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Alper, Jes & Kathleen - Sorry I've been away from the discussion, can't wait to hear your thoughts.

- What do you think makes NerdWallet successful?

Alper, I suggest you read my reply to Jes and Kathleen below. Additionally, and as Jes alluded to, NerdWallet provides generic and personalized financial advice. Given NerdWallet looks at the greatest number of offerings within a given financial service product (e.g., personal loans) relative to its competitors and NerdWallet is impartial in their rankings, I assume people would trust their advice more than Mint, for example, who lists only a fraction of offerings (because Mint doesn't list offerings that it isn't being compensated for showing on their site).

- What insights have you gained from NerdWallet?

Jes, thank you for asking! I suggest you read my reply to Kathleen below and Alper above. In a nutshell, NerdWallet provides peace of mind when I select a credit card provider (for example) because it ranks the vast majority of credit cards available. I believe this is a fundamental building block in the system we're trying to build because it assures individual lenders and buyers in the community that they're getting the best deal possible. This would maximize resource efficiency by deterring the creation of parallel markets (i.e., black markets), for example.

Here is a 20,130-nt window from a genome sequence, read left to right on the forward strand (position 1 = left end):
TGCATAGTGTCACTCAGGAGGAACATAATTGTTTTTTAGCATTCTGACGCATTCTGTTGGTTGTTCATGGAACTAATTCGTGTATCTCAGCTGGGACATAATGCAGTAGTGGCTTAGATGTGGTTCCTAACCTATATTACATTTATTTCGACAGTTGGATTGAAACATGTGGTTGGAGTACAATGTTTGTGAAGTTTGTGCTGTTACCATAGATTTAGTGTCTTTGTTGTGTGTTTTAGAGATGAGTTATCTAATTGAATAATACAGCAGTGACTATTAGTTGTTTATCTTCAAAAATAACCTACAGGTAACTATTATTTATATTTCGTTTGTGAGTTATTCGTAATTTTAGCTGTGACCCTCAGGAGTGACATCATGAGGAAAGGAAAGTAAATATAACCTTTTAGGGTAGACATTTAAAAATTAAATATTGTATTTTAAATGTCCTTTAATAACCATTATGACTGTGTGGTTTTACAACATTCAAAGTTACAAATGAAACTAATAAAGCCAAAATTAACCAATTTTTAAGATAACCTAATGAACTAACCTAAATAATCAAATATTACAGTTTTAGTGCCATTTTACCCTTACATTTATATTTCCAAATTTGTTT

- Nerdwallet is really neat (I personally love it), but I'm not sure how it empowers those who need it the most. Nerdwallet is only available to those privledged enough to have internet.

Kathleen, I agree this solution requires internet - or at least a computer. I believe that in order to ensure the integrity of whatever system we're building, we need the precise accounting afforded by computer processors and the level of data security enabled by simple, pre-established data management protocols (so neither the issuer or recipient of the financial services can fraudulently modify the terms of an agreement). If you're a community member wanting to borrow money or lend money, a platform like NerdWallet (even if it's an on-premise software that is only accessible at a single computer at a city hall) would provide the transparency and integrity necessary for members of a community to know they are getting a competitive quote. Going a step further, if the platform also records creditworthiness as people make/default on payments, it'll reinforce trust in the system.